30. Mr. MENDOZA LOPEZ (Bolivia) observed, with reference to the statements of the Israel and Jordanian representatives (1155th meeting), that his country had been one of the first to open its doors to large numbers of Jewish immigrants at the time of their persecution by the Nazis. His country had never discriminated against those immigrants, although, to the country's disadvantage, they had devoted themselves to commerce after having immigrated as farmers. He could not agree with the Israel representative that the victors In a war bad the right to subjugate the vanquished and that the latter must accept the consequences of their defeat. Bolivia had suffered because of a philosophy of that kind. The existence of the United Nations showed that mankind preferred justice to the law of force.
31. The Indians to his own country, who had had a highly developed civilization of their own, had been harably subdued by the "conquistadores," and It had not been until the present century that the Government led by the Nationalist Revolutionary Movement, had put an end to racial and religious discrimination. Today, all Bolivians were truly free find equal He accordingly gave his full support to the revised draft resolution.
32. Mr. GONZALEZ GUTIERREZ (Costa Rica) endorsed the revised drift resolution and observed that bis country had for century had an exemplary democracy in which the dignity of all person was respected.
That achievement was closely bound up with the fact that 100 years earlier Costa Rica had instituted compulsory universal education. As the country knew what it meant to live in peace and harmony, it was anxious' to see that no other nation suffered the painful consequences of racial and religious animosity. He therefore supported the draft resolution recommended by (die Economic and Social Council and introduced a revised and strengthened version of his own amendment to it (A/C.3/L.1008/Rev.1).
33. Mr. KANE (Senegal) said that his delegation, as a co-sponsor of the revised draft resolution had been guided by a feeling of concern at the continuance of racial and religious prejudice and discrimination even after the world had witnessed their horrible consequences in the last world war. Racial discrimination was still the rule in the African colonial territories and in South Africa, and was not unknown in other parts of the world. His delegation refused to believe that a fraction of the population, however Urge, had the right to lower the dignity and violate the fundamental rights of another segment of the population on the ground of an alleged racial superiority. Senegal, which held that the rights of all groups and all individuals had to be assured, was in the front line of those countries which attacked discrimination wherever it existed. The time had come to bring all States into that struggle, and in that regard a convention on the elimination of racial discrimination would be of the greatest usefulness. His delegation also supported the draft resolution recommended by the Economic and Social Council.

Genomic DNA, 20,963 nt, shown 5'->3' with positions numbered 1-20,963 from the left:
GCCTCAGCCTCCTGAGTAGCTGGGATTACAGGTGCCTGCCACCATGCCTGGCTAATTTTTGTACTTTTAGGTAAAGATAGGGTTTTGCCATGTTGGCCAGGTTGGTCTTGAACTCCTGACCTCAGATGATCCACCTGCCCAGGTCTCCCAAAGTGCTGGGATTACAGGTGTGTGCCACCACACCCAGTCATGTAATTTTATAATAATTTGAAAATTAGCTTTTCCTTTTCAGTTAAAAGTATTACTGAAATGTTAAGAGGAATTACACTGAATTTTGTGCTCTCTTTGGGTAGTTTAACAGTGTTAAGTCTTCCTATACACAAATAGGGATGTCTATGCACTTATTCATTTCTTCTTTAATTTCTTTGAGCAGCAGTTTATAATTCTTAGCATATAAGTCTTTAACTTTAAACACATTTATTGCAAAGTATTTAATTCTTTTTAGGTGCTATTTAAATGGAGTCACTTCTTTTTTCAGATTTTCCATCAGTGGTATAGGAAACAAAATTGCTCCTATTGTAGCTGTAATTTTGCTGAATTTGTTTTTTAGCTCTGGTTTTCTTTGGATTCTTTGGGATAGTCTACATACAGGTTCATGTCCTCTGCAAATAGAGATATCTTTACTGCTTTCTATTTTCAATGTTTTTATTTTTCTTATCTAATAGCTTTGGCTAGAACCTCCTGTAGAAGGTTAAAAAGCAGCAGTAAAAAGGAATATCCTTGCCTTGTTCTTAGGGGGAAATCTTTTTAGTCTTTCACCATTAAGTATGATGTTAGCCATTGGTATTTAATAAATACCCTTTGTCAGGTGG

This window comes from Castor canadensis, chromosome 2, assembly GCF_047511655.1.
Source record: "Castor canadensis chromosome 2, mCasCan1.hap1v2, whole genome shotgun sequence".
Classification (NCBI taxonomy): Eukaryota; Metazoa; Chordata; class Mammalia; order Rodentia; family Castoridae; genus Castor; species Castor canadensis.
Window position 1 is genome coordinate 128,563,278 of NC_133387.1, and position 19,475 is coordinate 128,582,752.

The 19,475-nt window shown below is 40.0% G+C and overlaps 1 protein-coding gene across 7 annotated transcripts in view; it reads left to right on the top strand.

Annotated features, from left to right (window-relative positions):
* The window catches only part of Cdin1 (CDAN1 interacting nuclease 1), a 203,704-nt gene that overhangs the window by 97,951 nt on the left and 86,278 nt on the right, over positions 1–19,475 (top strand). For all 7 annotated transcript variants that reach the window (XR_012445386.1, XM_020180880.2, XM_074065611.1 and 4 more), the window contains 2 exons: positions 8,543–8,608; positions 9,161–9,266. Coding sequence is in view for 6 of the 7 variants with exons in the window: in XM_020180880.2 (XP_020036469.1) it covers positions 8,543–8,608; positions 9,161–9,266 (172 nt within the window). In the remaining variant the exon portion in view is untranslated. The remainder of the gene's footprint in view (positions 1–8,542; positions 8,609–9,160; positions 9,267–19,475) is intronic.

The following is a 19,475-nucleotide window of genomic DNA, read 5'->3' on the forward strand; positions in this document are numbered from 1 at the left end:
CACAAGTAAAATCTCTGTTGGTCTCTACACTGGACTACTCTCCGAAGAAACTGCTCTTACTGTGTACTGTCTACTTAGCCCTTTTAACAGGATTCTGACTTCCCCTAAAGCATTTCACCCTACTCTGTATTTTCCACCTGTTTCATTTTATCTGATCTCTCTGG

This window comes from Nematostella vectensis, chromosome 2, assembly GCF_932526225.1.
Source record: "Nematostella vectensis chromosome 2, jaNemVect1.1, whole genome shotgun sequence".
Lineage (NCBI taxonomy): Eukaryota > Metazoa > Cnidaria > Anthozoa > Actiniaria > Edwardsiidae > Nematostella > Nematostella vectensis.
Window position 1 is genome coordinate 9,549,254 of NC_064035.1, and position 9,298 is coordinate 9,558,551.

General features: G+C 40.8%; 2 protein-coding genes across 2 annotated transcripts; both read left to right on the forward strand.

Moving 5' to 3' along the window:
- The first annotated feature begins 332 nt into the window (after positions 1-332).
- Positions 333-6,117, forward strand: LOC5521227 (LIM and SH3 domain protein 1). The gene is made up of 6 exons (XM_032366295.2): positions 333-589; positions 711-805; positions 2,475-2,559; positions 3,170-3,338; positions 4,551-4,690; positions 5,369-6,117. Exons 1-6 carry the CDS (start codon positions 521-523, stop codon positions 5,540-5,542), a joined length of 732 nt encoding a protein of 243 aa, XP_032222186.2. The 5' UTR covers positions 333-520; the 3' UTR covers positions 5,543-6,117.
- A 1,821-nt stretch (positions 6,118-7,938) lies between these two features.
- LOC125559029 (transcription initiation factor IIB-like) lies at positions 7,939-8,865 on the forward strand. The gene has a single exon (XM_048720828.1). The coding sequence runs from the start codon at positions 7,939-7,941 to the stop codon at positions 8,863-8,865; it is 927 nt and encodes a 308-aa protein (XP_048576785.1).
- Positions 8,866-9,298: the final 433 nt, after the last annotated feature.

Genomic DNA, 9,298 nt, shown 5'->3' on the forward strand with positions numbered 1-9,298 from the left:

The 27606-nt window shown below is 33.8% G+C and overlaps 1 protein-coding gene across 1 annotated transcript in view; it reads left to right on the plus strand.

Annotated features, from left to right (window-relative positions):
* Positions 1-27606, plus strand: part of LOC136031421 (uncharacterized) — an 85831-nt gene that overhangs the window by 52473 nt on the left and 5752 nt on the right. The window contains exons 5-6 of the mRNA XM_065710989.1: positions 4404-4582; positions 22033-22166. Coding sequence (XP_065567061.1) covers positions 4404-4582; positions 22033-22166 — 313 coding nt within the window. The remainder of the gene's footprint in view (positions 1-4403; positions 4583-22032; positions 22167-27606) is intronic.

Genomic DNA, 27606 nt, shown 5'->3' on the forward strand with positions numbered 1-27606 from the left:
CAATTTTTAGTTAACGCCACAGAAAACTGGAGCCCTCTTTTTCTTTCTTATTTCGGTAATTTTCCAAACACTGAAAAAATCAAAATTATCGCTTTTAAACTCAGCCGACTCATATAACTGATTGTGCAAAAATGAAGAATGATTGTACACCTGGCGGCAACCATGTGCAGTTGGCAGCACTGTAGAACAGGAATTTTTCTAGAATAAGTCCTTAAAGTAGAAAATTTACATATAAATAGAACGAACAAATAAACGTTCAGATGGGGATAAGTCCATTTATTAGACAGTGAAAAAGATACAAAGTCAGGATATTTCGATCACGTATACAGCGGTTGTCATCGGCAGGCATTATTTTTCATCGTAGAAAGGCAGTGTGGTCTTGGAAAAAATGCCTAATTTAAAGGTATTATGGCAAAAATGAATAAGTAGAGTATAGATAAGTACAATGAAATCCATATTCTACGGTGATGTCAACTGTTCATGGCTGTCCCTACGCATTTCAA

34. Mrs. MANTZOULINOS (Greece) said that she was prepared to subscribe to any proposal which the Committee deemed useful for the elimination of religious and racial discrimination, since anti-discriminatory action was in accordance with her country's principles. Both in law and in practice the religious freedom of all was guaranteed. All communities carried on their spiritual, social and cultural activities under the constitutional guarantee of freedom of conscience. Aliens enjoyed full rights under private law and many of the rights in the where of public law. The Constitution did not even mention distinctions on the ground of race or religion so foreign were they to the spirit of the people.
35. Legislation was an indispensable weapon against racial and religious discrimination, and an international convention calling for such legislation would no doubt be useful. She could not agree with the Chilean representative that a single convention would jeopardize the compulsory character of the Charter of the United Nations and of the Universal Declaration of Human Rights. It was in view of the general nature of the principles laid down in fee Charter and the Universal Declaration that so many convention on particular issues dealt with lb those texts had been elaborated by the United Nations and its specialized agencies. She agreed that religion and racial discrimination was a vast subject not easily covered by a convention: but she initiated the importance of such a convention. Education on religious tolerance and racial non-discrimination should be given special emphasis. A declaration, which could be read and explained in schools unapt of a general educational
campaign to wipe out prejudice and which would serve as a guide to all people and countries, would surely contribute to the achievement of the common objective.
36. She also supported the revolution recommended by the Economic and Social Council and the two amendment to it.
37. Mr. YANCY (Liberia) proposed that, to bring the operative part of the revised draft resolution into line with its preamble, the word "racial" in operative paragraphs 1 and 2 should be replaced by the word such".
The meeting rose at 1 p.m.